More than 64,138 people died in 2020 from an opioid-related overdose. For the first time, a person is more likely to die of an opioid overdose than a motor vehicle crash. NSC experts believe medical professionals can be leaders in attacking this epidemic by embracing new research on opioids and modifying old prescribing habits.
Opioids are commonly prescribed for chronic pain, but there is conflicting evidence that long-term opioid use is effective at reducing chronic pain. For the majority of pain patients, alternative treatment options are more appropriate and carry far fewer risks. Research shows a combination of over-the-counter pain relievers (e.g. ibuprofen and acetaminophen) offers the most effective relief. Opioids should be used only after non-opioid options with less risk have been tried unsuccessfully.
The Centers for Disease Control and Prevention advises prescribers that a three-day supply is often enough. In some cases, opioid medication may actually delay the healing process, generate unfavorable side effects and increase the risk of a substance use disorder. Opioids should be used only when indicated and in small doses for the least amount of time possible.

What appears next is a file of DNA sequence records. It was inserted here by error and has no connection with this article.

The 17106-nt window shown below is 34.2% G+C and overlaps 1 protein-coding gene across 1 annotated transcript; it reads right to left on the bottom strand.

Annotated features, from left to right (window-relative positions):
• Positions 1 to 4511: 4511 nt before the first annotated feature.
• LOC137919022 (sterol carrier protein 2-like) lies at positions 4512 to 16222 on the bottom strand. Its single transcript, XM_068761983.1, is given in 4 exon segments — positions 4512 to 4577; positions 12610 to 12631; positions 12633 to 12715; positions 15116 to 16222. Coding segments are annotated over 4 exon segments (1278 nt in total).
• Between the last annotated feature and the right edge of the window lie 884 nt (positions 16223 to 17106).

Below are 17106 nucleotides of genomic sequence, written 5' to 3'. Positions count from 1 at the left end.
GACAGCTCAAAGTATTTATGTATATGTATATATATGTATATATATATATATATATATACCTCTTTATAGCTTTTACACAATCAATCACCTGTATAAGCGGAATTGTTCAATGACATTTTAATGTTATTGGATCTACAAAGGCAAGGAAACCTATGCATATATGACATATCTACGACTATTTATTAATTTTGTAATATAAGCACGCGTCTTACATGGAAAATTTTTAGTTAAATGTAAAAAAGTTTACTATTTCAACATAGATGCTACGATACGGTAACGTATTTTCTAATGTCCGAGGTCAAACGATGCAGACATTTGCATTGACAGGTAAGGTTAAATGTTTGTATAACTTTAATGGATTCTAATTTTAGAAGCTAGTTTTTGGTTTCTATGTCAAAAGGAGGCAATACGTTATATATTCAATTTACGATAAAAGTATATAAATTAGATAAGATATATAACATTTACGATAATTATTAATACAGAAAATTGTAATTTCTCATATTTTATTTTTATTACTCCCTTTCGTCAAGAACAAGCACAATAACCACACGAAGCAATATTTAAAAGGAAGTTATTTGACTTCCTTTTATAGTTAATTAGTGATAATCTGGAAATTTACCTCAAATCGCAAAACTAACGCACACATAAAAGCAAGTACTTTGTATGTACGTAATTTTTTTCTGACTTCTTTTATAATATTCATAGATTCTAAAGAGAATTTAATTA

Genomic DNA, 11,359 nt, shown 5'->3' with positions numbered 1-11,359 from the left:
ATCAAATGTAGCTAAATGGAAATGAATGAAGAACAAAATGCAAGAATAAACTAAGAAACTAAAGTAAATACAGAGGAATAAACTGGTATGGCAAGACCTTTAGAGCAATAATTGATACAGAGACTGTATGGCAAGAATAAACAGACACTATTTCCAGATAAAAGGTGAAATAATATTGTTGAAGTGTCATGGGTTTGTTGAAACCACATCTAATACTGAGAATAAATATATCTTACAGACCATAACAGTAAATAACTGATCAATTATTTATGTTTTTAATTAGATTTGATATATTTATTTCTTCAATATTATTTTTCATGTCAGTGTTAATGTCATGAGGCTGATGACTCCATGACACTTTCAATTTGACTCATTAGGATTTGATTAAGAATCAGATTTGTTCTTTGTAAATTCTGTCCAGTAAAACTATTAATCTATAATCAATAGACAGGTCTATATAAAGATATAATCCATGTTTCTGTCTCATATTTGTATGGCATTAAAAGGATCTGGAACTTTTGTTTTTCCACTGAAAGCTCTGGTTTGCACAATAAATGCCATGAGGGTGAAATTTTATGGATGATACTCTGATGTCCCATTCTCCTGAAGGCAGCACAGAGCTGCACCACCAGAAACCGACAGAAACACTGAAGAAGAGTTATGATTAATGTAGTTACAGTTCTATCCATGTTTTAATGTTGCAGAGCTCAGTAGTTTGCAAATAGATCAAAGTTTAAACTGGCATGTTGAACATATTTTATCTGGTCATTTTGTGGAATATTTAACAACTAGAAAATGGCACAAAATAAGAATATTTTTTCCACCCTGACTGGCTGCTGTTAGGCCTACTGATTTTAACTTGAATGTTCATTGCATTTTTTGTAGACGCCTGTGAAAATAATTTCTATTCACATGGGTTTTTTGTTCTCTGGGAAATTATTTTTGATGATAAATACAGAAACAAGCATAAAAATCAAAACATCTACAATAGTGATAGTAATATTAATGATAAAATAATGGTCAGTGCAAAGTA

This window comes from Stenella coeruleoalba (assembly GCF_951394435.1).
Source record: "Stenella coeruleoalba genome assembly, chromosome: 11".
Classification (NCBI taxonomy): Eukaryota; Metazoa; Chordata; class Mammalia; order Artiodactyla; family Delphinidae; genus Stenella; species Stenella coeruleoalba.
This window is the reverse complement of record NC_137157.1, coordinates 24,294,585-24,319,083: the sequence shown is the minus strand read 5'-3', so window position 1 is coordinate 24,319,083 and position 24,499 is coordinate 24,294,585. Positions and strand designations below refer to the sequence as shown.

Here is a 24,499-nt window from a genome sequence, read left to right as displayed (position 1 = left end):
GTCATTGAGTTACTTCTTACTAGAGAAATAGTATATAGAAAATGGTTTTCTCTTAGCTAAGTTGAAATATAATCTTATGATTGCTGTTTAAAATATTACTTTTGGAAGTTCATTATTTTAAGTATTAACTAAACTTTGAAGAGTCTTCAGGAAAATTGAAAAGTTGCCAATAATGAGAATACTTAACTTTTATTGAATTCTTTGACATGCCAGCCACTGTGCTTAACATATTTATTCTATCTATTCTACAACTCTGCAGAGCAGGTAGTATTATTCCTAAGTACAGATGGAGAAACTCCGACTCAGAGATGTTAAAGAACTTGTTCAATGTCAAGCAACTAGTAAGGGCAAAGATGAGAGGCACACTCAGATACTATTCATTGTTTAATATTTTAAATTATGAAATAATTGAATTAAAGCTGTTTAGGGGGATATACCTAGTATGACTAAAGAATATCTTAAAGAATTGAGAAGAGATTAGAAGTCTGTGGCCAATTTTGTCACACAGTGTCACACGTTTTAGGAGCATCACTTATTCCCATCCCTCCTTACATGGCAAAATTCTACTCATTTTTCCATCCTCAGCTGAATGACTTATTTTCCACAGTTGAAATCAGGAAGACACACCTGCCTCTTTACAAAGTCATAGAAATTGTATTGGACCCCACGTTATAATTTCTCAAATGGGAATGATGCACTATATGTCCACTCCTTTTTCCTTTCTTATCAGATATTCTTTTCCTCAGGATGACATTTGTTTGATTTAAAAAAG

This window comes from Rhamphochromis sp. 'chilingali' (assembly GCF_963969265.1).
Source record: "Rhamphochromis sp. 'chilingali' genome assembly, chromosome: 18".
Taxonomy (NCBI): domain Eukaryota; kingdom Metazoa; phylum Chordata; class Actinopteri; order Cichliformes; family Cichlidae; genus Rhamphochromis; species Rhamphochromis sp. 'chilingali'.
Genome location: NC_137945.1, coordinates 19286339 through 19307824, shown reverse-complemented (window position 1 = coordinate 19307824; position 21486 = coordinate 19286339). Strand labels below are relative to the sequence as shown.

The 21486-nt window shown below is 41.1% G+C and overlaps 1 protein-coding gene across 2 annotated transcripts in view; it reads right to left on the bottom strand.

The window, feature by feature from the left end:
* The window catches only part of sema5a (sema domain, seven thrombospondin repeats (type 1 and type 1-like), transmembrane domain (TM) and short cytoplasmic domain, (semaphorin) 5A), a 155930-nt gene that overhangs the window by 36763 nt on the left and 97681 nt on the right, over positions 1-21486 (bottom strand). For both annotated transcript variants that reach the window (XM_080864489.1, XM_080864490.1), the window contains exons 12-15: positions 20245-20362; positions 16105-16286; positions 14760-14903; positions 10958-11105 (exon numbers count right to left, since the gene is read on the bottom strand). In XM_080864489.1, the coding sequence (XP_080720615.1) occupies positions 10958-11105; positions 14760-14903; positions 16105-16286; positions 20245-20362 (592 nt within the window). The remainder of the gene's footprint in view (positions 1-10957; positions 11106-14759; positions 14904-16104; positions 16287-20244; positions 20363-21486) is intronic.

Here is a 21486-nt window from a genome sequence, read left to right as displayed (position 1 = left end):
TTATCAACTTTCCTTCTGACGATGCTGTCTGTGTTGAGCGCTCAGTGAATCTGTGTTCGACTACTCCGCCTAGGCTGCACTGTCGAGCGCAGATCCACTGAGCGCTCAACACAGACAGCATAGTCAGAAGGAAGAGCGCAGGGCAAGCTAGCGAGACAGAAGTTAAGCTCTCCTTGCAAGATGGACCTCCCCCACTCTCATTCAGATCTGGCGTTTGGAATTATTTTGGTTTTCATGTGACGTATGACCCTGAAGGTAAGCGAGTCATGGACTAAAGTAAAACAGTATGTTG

Healthcare providers and patients often find chronic pain to be challenging. The CDC highlights three main focus areas in its safe prescribing guideline:
Watch: CDC partnered with the University of Washington to develop a webinar training series with an objective of providing content that will demonstrate and instruct participants how to incorporate the 12 CDC recommendations for prescribing opioids for chronic pain.
Before anyone begins long-term opioid therapy, careful consideration must be given to evidence-based opioid prescribing. Doctors should provide: